The Bambino Classico is perhaps the most storied of printed ABDL disposable diapers available today. Its original release dates back to 2007, and was one of the first widely-available ABDL disposable diapers. Since then it has gone through several revisions and given rise to versions of the same physical diaper but with different prints, the Bianco and the Teddy. The last such changes happened in the second half of 2014, following an incident where a batch of the previous version was manufactured with the print upside down.
I am reviewing the medium size Bambino Classico as shipped in November 2014. The medium size is listed as fitting waists of 32"-44", the large size is listed as fitting 45"-60", and the extra-large size is listed as fitting 59"-65".
Appearance, Size, and Features
The Bambino Classico has a printed front landing zone with a baby block pattern that repeatedly spells the word "BABY", and is otherwise solid white. The pattern is made of 4 pastel colors. I've found that depending on the version over the years, the flatness or brightness of the colors used in Bambino prints has varied quite a bit, and in this version, the color is very bright.
Front and Back of Folded Diaper, Respectively
The Classico is the essentially the same diaper as the Bambino Bianco and Teddy, but with a different print. The Bianco is an all-white version with no print, and the Teddy has a repeated Teddy Bear print.
Old Bambino Teddy, New Bambino Classico, and Old Bambino Bianco
To test their dry thickness, I stacked three diapers on top of each other and placed a heavy book on top of them, and measured their height. Together, the 3 diapers had a height of approximately 9.6 cm (3.2 in). Thus, the dry thickness of a single folded diaper is 3.2 cm (1.3 in).
3 Diapers Stacked
The Bambino Classico uses the conventional double tape design seen on most adult diapers. The tapes have a blue tip without adhesive to pull on. Bambino advertises their tapes as being refastenable, but I have never had much luck with getting them to stick well on a second try. They are fairly typical tapes for diapers using adhesive tapes on a landing zone.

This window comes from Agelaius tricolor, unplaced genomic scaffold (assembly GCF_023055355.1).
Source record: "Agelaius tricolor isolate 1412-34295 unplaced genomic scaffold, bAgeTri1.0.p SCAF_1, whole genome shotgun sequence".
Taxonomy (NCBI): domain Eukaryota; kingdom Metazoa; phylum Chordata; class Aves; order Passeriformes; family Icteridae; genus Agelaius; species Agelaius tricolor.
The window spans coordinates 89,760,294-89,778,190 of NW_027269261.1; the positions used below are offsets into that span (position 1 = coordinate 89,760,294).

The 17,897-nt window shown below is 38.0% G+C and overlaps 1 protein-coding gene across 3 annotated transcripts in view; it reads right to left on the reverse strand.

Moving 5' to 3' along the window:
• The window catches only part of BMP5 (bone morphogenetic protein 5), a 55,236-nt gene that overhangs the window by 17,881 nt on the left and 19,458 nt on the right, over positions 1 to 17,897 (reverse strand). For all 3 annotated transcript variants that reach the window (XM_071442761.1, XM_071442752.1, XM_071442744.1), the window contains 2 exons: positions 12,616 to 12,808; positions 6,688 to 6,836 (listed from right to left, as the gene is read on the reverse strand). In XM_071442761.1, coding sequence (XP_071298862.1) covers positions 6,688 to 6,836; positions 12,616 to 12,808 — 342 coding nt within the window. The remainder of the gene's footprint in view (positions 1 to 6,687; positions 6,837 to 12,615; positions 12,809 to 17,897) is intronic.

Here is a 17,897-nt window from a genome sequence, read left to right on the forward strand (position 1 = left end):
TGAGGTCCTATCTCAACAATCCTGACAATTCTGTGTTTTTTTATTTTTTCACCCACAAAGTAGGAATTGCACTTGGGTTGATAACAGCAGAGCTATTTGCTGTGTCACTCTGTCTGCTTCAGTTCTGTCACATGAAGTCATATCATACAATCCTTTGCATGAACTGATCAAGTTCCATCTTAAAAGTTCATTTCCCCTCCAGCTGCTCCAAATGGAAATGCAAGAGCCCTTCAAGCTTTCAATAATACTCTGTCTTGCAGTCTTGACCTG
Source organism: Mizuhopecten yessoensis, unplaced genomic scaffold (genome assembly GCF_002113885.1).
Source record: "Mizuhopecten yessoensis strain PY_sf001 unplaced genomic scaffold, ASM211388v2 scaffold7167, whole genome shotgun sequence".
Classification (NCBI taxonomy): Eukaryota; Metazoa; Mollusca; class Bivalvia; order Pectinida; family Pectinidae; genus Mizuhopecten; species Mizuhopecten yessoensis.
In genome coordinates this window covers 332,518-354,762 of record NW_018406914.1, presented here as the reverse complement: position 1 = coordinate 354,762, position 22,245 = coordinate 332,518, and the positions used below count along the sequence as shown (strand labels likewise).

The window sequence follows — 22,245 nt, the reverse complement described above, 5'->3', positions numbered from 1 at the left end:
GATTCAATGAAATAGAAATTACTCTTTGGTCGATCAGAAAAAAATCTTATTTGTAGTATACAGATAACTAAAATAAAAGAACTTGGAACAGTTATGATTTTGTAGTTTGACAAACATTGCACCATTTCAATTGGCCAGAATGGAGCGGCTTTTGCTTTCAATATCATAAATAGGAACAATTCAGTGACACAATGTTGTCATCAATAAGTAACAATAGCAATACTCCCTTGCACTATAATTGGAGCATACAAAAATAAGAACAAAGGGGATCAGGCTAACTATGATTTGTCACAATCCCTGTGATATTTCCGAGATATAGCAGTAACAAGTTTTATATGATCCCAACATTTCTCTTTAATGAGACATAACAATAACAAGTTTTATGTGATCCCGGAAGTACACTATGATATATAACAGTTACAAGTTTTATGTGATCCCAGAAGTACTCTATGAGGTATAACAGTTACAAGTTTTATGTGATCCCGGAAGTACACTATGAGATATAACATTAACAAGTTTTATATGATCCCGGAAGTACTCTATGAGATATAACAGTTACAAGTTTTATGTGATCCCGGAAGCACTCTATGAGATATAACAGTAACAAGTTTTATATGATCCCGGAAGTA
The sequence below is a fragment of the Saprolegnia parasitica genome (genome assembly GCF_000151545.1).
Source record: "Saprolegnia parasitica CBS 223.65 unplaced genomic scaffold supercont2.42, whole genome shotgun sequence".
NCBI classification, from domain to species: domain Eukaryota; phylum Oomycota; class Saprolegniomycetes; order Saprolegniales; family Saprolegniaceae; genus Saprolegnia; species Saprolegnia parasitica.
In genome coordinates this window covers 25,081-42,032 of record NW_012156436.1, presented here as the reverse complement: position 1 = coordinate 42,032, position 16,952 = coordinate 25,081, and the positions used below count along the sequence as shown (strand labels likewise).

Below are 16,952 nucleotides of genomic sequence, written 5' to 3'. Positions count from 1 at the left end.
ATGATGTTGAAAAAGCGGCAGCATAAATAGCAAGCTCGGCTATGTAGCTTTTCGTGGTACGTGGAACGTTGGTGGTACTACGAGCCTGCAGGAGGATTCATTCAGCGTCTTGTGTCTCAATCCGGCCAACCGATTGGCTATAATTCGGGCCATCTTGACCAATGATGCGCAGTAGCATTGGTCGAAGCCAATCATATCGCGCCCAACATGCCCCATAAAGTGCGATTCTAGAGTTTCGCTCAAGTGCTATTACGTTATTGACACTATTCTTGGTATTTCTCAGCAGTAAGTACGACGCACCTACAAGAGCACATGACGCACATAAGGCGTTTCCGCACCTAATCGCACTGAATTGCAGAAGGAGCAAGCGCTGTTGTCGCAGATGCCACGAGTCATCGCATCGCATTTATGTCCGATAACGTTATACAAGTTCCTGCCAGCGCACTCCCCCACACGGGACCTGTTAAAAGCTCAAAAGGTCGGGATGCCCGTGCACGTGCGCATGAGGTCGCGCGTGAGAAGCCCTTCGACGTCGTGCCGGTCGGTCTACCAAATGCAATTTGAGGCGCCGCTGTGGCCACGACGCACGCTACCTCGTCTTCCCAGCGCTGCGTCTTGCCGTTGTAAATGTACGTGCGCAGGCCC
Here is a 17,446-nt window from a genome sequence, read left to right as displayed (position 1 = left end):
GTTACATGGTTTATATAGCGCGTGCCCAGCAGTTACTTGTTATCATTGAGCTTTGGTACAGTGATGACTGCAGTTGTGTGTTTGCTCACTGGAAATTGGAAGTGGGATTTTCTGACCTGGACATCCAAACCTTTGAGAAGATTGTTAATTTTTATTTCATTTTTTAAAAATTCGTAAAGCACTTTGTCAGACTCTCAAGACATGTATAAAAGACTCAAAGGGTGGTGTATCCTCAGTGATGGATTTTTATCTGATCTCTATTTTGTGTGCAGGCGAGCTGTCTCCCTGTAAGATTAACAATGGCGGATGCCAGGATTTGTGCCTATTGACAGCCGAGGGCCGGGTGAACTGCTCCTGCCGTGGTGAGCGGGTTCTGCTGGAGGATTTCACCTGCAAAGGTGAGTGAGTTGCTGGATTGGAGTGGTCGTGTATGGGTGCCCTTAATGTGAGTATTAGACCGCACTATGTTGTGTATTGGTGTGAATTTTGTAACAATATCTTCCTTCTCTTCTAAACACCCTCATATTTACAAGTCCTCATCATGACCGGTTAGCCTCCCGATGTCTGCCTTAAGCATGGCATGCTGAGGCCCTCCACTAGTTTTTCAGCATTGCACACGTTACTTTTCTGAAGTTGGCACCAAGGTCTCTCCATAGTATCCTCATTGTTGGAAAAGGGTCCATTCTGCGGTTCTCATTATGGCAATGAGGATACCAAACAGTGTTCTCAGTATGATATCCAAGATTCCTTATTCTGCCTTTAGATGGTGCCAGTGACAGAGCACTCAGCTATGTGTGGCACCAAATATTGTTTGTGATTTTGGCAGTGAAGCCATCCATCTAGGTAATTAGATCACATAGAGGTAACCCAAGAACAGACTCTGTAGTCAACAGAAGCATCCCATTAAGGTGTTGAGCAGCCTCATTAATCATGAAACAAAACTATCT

One of the most notable changes in this batch is the plastic backing. It is noticeably thicker and more rigid than on previous Bambino diapers, and feels very smooth with an oily-like texture. I can immediately tell the difference between this version of the Classico and remaining diapers that I have from prior orders by touch. It crinkles a bit, but is not notably crinkly.
The inside of the diaper is all white, and the padding is arranged in an hourglass shape that is wider in the back than the front. The padding is soft, and seems a bit less fluffy than the previous version. The diaper has standing leak guards and an elastic waistband in the front and back
Front and Back of Unfolded Diaper
With the diaper outstretched, it measures 69 cm (27.0 in) in length, 64 cm (25.0 in) in width at the wings, 32 cm (12.8 in) in width at the center, and 23 cm (9.0 in) in width between the leak guards.
Performance and Fit
To test the capacity of this diaper quantitatively, I ran a test to simulate use. I put a diaper on and then repeatedly poured water into the front of it in 100 mL increments and sitting down in a chair for 30 seconds each time to give the diaper a chance to absorb the liquid, pace the process, and see if it would leak when sitting. After 1200 mL of water, I noticed wetness around the leg cuffs. At 1500 mL of water, the diaper began to leak on my chair, and I ended the test.